If the Prime Minister is treading a tough line, he may be doing so secure in the knowledge that he continues to enjoy the unstinted support of his effective boss and UPA chairperson Sonia Gandhi. Sonia has gone out her way the past couple of days to not merely publicly defend Manmohan Singh’s leadership of the nation but also to strongly endorse it. Addressing public meetings in Kerala and Karnataka, Sonia appeared keen to ally any sense that the dispute over the ordinance reflected a covert court-coup against Manmohan Singh. Rahul himself wrote to the Prime Minister soon after his denunciation of the ordinance, expressing his deep and continued respect for him, an act, many believe, to have been expressly prompted by Sonia herself. But if there is the dynamic of a generational shift in Congress thinking without any prejudice to Rahul’s stated respect for Manmohan Singh’s leadership, it will be absorbing to watch.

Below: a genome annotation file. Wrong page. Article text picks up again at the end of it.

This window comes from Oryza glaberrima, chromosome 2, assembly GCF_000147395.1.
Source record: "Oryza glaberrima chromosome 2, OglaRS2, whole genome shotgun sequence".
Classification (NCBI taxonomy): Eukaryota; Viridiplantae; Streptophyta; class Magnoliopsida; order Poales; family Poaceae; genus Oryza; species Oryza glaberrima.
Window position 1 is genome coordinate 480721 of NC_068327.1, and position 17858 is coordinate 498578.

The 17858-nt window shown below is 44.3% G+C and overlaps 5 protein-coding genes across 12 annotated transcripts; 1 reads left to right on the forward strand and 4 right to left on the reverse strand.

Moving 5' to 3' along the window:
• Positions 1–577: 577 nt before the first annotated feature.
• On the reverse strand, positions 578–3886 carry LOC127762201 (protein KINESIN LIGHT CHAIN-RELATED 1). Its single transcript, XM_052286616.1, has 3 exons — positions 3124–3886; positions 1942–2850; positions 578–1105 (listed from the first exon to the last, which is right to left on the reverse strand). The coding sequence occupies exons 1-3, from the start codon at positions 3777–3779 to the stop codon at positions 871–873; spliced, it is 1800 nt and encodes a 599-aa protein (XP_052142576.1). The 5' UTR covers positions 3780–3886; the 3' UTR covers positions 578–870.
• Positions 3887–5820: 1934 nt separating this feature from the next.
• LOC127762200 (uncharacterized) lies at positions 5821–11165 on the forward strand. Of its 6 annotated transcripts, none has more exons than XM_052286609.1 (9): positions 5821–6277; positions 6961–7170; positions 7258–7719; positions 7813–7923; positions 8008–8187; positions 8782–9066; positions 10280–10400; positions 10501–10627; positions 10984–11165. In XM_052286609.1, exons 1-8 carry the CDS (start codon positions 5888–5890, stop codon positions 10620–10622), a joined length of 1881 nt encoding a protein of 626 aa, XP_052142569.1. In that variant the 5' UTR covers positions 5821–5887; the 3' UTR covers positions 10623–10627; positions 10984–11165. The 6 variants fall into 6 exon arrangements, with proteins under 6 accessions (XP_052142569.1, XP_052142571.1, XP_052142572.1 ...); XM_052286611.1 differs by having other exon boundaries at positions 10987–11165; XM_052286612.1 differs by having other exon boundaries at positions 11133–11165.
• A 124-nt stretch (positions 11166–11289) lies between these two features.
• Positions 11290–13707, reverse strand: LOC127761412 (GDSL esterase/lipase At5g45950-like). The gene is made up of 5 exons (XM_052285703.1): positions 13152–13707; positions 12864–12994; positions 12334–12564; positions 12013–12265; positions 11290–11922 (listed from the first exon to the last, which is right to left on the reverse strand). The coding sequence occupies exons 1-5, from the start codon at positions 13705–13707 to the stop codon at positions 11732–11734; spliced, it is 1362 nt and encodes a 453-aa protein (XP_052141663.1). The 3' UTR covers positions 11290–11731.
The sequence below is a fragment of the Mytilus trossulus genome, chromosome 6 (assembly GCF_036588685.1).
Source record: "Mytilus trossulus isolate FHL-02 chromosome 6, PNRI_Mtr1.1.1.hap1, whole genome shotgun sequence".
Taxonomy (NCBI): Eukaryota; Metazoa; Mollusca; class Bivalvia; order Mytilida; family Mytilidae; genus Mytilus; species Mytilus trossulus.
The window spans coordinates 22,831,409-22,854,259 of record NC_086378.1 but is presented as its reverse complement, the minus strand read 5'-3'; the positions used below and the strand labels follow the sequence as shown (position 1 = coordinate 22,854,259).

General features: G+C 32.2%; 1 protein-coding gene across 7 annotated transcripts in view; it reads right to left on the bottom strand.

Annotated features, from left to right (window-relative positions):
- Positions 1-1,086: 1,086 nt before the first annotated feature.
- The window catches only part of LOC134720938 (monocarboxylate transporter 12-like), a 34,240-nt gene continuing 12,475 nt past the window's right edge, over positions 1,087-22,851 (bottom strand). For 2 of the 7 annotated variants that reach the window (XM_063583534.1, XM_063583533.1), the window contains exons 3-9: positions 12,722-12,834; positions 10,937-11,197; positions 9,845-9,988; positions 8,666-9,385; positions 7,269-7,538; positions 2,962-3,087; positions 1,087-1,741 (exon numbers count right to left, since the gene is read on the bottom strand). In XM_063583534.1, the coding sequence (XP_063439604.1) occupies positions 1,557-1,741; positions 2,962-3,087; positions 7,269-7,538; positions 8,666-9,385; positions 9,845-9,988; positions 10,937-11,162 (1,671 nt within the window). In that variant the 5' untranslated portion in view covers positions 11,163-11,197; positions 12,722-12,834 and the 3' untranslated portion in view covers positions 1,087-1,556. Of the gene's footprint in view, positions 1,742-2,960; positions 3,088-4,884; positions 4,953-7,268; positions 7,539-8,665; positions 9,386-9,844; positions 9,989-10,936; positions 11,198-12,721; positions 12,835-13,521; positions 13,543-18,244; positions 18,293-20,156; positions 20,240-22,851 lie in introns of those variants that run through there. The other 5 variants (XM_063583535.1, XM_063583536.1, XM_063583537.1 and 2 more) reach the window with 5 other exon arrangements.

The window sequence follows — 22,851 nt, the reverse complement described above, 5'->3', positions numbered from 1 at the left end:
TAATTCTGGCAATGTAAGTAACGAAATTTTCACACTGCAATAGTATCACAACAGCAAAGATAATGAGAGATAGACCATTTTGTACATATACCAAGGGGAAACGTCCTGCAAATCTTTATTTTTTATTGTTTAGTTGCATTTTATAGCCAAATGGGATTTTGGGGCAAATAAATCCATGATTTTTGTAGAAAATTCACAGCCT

Speaking for himself, the Prime Minister appeared keen at the steering wheel, even willing to wager a third successive term in power for the UPA on the record of his government’s performance. “It is too early for me to make an assessment. It is for the people to make an assessment,” he said on electoral prospects, adding, humbly, “I have every reason to believe that we may have done something wrong but we have done many good things and the people of India, generous and tolerant that they are, they will take into account the good work, the solid achievements of the UPA into account before they cast their votes.” To a related question on the rise of Narendra Modi as the UPA’s chief challenger, he responded uncharacteristically combative. “I sincerely hope that all secular forces would combine to face the onslaught of people like Mr. Narendra Modi. And I have every reason to believe that that will happen. You wait for some time before the people realise what they are up against,” he said. For the moment, though, it would appear, it is the Prime Minister up against the man who would be his successor.